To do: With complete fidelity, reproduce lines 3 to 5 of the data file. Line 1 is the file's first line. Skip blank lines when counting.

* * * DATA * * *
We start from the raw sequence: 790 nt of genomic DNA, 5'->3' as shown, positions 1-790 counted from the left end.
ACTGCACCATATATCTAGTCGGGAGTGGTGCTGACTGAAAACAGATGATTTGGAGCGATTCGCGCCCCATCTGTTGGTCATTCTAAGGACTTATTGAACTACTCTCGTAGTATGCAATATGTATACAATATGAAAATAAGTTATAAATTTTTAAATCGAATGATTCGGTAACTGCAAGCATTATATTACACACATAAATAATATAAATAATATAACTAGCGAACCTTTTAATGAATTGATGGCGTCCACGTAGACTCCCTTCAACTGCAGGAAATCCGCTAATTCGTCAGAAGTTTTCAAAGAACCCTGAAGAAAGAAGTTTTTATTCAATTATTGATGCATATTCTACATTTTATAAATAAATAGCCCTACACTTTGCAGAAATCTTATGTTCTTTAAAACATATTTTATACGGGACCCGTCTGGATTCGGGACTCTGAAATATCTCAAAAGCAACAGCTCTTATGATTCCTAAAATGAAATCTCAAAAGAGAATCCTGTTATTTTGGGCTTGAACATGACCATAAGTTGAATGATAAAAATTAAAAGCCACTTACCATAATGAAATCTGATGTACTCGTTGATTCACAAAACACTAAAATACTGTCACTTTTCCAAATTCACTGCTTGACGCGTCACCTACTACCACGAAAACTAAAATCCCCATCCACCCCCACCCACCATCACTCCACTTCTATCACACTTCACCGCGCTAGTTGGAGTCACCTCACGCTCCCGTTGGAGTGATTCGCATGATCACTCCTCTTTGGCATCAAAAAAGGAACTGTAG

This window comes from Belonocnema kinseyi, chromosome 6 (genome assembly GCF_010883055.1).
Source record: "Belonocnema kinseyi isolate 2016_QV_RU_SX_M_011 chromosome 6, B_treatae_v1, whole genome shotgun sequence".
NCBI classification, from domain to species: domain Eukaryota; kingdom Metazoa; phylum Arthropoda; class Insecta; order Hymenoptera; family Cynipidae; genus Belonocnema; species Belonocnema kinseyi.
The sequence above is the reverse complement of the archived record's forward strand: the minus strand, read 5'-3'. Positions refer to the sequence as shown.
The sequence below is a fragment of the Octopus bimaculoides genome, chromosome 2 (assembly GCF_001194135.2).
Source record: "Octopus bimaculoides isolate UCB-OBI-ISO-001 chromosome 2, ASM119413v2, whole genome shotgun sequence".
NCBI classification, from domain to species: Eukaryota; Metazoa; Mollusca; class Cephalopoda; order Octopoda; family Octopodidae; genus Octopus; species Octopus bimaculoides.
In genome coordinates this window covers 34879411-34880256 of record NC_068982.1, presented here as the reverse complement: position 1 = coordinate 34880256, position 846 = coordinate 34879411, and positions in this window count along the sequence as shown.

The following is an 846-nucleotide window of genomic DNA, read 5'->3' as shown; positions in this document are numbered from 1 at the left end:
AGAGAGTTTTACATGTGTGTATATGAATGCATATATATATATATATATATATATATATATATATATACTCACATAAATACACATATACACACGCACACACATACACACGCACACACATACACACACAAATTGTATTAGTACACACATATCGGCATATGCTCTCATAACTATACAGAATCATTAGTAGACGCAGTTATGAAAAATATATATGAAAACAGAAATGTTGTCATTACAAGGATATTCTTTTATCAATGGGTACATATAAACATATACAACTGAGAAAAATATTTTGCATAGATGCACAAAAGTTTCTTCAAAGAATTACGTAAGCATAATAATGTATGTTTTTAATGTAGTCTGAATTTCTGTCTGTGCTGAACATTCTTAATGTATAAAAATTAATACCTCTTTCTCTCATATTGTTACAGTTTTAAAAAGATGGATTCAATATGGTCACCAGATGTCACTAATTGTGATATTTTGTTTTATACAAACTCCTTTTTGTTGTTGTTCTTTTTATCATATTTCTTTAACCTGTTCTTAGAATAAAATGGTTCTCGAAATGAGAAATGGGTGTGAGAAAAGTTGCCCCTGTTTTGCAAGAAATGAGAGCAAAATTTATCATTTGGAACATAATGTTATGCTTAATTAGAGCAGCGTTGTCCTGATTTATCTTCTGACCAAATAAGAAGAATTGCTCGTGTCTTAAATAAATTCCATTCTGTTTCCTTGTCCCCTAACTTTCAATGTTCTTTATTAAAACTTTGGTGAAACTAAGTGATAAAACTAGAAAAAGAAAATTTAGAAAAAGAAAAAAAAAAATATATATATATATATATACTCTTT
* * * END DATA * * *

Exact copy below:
This window comes from Belonocnema kinseyi, chromosome 6 (genome assembly GCF_010883055.1).
Source record: "Belonocnema kinseyi isolate 2016_QV_RU_SX_M_011 chromosome 6, B_treatae_v1, whole genome shotgun sequence".
NCBI classification, from domain to species: domain Eukaryota; kingdom Metazoa; phylum Arthropoda; class Insecta; order Hymenoptera; family Cynipidae; genus Belonocnema; species Belonocnema kinseyi.